A very tight fit. Fending off charging RINOs. Lots of mileage, nowhere to go. Plus more.
AN ANECDOTE WITH RESONANCE
Re: Reid Collins’s The MRI and I:
Having my years of “heavy age,” I’ve had to endure a number of medical tests — especially after the discovery of cancer. I, too, have had an MRI.
I have a ringing in my left ear and I’ve had it since I first noticed it in college. After all these years, I asked my ENT physician if anything could be done. She immediately ordered the MRI to see if the problem was in the inner ear.
We tried a “closed” MRI first; but my elbows were painfully being pushed into my ribcage before I was all the way into the tube. So next was the “open” MRI.
An “open” MRI is much like a “closed” one except you have much greater room to rest your arms and you can see light coming in from the room itself. Nevertheless, the top of the scanner is still only two or three inches from your nose.
In my case, they put my head in a cage which was then bolted upon the table. I admitted to the nurses that in my old age I have become claustrophobic. (I have no idea where this came from) One the nurses then put a dry washrag over my eyes. “People who don’t like tight spaces find this helps.” With the instructions to always keep still, I was slid into the machine.
As warned, it made a terrible racket. At times it was almost frightening. Staying still required some willpower. But what was the most horrible was the intense disorientation. After a few short minutes, I could not tell how much time had past. Many times I wondered if forty minutes had past or only four or five. I honestly couldn’t tell. The music I had counted on to help me know how much time I had left to endure was completely inaudible. I couldn’t see. I couldn’t hear. I had no sense of time. I couldn’t think of anything much past the noise. I remembered the passage from Matthew’s gospel: “Then the king told the attendants, ‘Tie him hand and foot, and throw him outside, into the darkness, where there will be weeping and gnashing of teeth.’”
I almost begged to be let out several times; but I didn’t want to give up the effort I had already made. “Go to your happy place. Go to your happy place.” Funny, I had never considered exactly what my “happy place” was before.
Suddenly, the machine became quiet and I was being pulled out of the MRI. “Stay still, Mr. Dooley, we’re putting the contrast fluid in your arm and then we’ll put you back in for just three more pictures. Once returned into the MRI, I suddenly realized that I had no idea how long “three pictures” took. Was it longer than what I had just been through? Was it less?
It was a bad as it was before; but, thankfully, it ended. After being taken out of the machine and freed from the table, it was wonderful to see light and hear normal sounds.
Not remembering how I got there, I almost walked into another man’s room where he was sitting in a thick leather easy chair. The room was dim and his nurse was giving him some pills in a cup. My nurse quickly turned me the right way. “That man is being sedated for his MRI,” she said. “When they are tranquilized, often times they don’t even remember being in the MRI.” Now they tell me.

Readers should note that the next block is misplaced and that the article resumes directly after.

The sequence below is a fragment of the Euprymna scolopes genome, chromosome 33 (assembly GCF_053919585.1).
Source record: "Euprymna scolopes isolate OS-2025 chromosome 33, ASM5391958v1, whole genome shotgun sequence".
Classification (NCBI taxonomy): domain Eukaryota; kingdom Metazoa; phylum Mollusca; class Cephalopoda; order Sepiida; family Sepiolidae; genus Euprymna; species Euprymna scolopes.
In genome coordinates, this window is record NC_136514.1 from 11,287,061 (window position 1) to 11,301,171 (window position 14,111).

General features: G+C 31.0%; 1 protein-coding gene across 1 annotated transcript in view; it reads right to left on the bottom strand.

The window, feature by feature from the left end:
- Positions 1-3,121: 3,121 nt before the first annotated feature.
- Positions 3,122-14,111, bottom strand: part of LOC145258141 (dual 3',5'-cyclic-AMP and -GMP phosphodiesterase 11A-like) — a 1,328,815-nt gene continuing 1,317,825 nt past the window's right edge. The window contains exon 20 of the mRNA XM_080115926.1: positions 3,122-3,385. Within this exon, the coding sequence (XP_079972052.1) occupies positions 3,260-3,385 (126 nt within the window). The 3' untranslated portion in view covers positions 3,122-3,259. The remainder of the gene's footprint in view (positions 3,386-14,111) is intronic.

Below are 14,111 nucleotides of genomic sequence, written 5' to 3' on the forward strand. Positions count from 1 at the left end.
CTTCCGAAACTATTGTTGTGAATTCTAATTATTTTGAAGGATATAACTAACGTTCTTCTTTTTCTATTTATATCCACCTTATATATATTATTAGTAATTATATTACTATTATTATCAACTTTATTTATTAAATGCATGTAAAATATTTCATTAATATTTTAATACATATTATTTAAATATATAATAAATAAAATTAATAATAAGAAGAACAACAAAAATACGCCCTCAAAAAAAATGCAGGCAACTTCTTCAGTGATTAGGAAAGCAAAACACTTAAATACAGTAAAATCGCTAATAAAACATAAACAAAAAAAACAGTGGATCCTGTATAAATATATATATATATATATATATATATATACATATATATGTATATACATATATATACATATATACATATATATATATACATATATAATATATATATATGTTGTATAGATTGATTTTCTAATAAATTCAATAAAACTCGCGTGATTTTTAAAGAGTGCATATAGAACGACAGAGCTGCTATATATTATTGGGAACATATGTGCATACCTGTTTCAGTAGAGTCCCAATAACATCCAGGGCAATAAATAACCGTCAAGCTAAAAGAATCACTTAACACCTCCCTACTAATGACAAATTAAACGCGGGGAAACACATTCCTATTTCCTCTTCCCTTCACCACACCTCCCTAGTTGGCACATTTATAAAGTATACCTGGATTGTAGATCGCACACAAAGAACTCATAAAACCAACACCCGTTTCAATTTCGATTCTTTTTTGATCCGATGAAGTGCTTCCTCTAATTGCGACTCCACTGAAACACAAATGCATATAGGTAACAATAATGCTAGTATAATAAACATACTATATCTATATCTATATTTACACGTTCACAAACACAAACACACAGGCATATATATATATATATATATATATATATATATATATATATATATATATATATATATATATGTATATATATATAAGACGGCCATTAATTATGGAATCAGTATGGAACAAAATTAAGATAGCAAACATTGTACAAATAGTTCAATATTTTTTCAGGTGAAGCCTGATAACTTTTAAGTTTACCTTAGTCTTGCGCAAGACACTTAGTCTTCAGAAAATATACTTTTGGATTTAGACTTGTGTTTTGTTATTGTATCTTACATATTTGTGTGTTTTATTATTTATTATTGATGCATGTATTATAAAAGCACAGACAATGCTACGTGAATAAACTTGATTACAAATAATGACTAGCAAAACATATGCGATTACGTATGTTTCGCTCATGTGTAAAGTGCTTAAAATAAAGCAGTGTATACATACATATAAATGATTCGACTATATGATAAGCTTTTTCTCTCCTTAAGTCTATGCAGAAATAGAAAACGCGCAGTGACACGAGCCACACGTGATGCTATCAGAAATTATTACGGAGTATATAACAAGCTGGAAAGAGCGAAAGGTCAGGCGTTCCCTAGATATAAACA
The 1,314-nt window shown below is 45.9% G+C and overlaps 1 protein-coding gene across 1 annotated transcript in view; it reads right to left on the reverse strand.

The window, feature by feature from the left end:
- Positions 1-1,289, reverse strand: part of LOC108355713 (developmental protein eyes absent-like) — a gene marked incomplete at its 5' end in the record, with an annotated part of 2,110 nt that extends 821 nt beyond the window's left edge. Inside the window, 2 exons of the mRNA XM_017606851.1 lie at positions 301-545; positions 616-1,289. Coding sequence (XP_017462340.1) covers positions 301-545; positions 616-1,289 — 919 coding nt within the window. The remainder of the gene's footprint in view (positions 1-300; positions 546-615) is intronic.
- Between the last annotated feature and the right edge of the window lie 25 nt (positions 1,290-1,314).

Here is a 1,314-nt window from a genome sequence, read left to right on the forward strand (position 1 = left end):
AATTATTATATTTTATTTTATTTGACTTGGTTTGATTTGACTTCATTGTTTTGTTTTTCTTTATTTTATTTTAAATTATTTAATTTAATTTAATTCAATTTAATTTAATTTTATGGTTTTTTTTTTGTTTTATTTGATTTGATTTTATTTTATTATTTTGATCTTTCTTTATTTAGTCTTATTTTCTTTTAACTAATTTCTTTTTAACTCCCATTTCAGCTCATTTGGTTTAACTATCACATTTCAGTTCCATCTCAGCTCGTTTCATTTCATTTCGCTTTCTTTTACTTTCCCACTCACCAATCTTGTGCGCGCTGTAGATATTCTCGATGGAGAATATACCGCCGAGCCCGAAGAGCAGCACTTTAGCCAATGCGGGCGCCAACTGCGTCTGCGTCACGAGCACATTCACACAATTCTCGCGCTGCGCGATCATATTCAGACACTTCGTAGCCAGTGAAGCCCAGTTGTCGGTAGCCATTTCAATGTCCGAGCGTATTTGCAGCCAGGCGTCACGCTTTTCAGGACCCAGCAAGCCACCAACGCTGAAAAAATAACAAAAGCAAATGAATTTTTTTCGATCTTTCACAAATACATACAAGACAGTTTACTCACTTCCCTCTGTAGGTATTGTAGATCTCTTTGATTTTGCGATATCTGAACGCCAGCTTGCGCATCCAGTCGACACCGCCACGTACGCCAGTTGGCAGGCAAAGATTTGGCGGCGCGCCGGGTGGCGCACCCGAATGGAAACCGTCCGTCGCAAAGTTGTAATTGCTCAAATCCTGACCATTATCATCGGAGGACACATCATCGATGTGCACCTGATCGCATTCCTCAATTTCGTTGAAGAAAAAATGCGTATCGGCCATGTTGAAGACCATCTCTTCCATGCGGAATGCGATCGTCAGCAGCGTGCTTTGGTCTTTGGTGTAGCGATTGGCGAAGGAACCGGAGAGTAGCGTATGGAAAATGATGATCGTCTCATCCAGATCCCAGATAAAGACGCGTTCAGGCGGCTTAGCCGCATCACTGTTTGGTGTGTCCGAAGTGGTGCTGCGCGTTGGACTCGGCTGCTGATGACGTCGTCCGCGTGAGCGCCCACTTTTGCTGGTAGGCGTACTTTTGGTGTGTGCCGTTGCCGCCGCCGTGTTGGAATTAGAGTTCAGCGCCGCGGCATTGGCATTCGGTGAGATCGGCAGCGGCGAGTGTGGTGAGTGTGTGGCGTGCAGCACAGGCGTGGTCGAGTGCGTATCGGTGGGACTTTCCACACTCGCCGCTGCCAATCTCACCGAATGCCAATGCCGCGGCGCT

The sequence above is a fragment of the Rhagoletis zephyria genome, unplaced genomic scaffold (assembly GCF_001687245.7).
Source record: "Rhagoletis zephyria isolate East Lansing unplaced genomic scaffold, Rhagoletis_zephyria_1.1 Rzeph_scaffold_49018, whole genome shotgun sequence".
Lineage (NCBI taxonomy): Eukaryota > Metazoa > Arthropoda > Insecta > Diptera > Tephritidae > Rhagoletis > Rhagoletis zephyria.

Don’t get me wrong. Modern medicine is a wonderful thing. But
that “sedated” MRI? I’ll keep that in mind if there is a next
— Mike Dooley
AN EFFICIENT WAY TO WASTE
Re: Eric Peters’s Safety Inefficiency:
Finally I have been vindicated. This has been my mantra for so many years. The other part of the emission laws is that they are not needed. The engine should be cared for, serviced and clean. No emissions come from these cars. I saw a ten year old Buick way back when they were first starting to engineer the cataylic converter. The fellow was a Sears Service Man working at my home. He insisted the above was true and led me to his car, opened the hood. There in front of me was a shining gorgeous engine which he swore gave out no exhaust.
Florida has just passed a higher emission control bill. These
people do not know what they are doing. California could be out
of debt by taking the gas and oil caps off and let the millions
flow. Barney Frank helped ruin our economy by giving to the poor
and asking us to pay. Did they fire the idiot? He is still
handling our tax money. Insane.
— Sarah Baynes
A man of faith in a godless age is hitting Americans where it hurts.
Mr. and Mrs. American Spectator Reader, let P.J. O’Rourke talk sense to your kids.
In Britain, defending your property can get you life.
The debacle of this president’s administration is both a cause and a symptom of the decline of American values. Unless Congress impeaches him, that decline will go on unchecked. An eminent jurist surveys the damage and assesses the chances for the recovery of our culture.
It won’t take long for conservatives to scratch this presidential wannabe off their 2008 scorecard.
The American Christmas, like the songs that celebrate it, makes room for everybody under the rainbow. Is that why so many people seem to be hostile to it?
Was the President done in by the economy, or by the politics of the economy?